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“At once confronting, chaotic and charming, The Bass Rock is a perplexingly brilliant novel that will challenge and test the reader. Set across multiple time periods, and with three distinct narrative voices throughout, the book blurs the line between the past and the present, the real and the imagined, the natural and the unnatural world.”
– 2021 Stella Prize Judges
A Lonely Girl is a Dangerous Thing is fresh, contemporary and bold – and has been crafted with verve by its first-time author, Jessie Tu. The novel delves into the life of an Australian artist, but not the white, male character who often frequents literature.
Elizabeth Tan’s extraordinary imagination is on full display in Smart Ovens for Lonely People – a story collection that is astonishingly clever and witty, while also full of piercing insights into contemporary society.
Exploring the experiences of a First Nations community living on the outskirts of a rural town, Song of the Crocodile focuses on four generations of one family as a vessel to explore the insidious and generational impacts of racism, colonialism and violence.
In writing Blueberries, Savage has uttered a challenge to the world to discard preconceptions about the form and structure of an essay or memoir, and to instead join her on a journey of experimentation that is fuelled by her strong, independent voice throughout.
In Stone Sky Gold Mountain, Mirandi Riwoe has subverted the historical Gold Rush-era novel and provided us with a lyrical, character-driven piece of historical fiction that explores identity, friendship, belonging, and what it means to exist on a land that is not your own.
In an ingenious meeting of form and function, The Wandering uses the classic structure of a ‘Choose Your Own Adventure’ story to interrogate notions of travel, social inequality, free will, and how we build our lives.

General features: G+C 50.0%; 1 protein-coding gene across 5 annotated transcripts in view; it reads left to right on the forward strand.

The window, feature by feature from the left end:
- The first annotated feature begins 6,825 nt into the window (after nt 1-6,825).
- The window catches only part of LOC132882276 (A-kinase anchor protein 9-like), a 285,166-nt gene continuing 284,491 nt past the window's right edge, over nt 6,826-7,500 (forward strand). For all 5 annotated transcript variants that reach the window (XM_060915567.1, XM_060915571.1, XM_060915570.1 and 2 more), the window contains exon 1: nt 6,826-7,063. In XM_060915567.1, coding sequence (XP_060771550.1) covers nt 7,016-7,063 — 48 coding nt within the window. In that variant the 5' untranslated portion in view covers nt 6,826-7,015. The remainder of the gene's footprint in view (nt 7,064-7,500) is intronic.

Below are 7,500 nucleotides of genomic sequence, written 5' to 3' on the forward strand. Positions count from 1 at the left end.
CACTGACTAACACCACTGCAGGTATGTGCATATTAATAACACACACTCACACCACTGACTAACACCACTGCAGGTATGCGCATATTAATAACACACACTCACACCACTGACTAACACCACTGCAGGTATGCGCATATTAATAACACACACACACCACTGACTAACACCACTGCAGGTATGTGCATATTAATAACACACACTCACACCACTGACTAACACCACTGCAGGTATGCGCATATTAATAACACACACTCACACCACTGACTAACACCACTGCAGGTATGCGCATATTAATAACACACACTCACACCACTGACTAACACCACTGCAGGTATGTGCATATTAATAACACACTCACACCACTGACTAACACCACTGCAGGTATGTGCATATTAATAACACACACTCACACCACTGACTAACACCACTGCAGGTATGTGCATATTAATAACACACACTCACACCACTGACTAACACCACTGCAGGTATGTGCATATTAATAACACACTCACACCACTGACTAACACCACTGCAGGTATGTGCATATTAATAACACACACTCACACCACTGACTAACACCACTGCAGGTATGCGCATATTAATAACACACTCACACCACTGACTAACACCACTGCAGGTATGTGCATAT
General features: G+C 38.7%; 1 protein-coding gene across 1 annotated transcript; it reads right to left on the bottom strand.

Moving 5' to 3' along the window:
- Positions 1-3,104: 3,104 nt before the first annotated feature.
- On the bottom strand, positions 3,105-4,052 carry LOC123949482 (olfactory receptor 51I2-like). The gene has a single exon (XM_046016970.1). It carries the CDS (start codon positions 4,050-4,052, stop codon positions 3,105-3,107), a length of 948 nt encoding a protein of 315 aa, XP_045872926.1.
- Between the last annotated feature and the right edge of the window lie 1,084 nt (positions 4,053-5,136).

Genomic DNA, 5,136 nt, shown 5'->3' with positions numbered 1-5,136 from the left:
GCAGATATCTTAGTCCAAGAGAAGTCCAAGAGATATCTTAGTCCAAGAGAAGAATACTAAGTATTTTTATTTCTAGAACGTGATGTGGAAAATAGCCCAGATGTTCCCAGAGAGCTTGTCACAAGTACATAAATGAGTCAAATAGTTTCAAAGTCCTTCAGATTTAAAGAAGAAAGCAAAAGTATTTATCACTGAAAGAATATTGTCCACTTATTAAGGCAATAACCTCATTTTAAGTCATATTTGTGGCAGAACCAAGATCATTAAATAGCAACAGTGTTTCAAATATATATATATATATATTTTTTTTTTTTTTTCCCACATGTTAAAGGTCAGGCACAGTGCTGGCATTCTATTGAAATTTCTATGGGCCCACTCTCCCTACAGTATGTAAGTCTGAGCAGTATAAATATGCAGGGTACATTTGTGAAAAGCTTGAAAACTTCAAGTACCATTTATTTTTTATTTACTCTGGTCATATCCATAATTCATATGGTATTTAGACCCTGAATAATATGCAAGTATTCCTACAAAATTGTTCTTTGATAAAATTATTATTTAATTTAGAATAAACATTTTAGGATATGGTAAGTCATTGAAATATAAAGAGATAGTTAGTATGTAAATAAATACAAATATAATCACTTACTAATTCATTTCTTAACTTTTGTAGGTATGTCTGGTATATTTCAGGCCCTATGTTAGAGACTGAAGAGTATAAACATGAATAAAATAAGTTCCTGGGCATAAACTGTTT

Told in the captivating voice of fourteen-year-old Dylan, Metal Fish, Falling Snow is an outstanding young adult novel about family, grief and identity. This is a novel for both young and old; a brilliant and heartfelt work of Australian fiction.
Laura Jean McKay’s prescient The Animals in That Country begins as a flu-like pandemic spreads its way across the countryside, rendering those afflicted with the ability to understand what animals, both wild and domestic, have to say.
Louise Milligan’s timely and incredibly important book canvasses the systematic and organised hounding of sexual abuse victims who seek justice in Australian courts.
S.L. Lim’s novel is a psychological portrayal of what happens when an unhinged, manipulative, violent man controls a domestic space – and the ruinous impacts it has on the lives of women and girls in his orbit.
Fathoms: the world in the whale is a haunting piece of narrative non-fiction that asks pertinent questions about how globalisation, consumption and our obsession with convenience is threatening the environment in connected and devastating ways.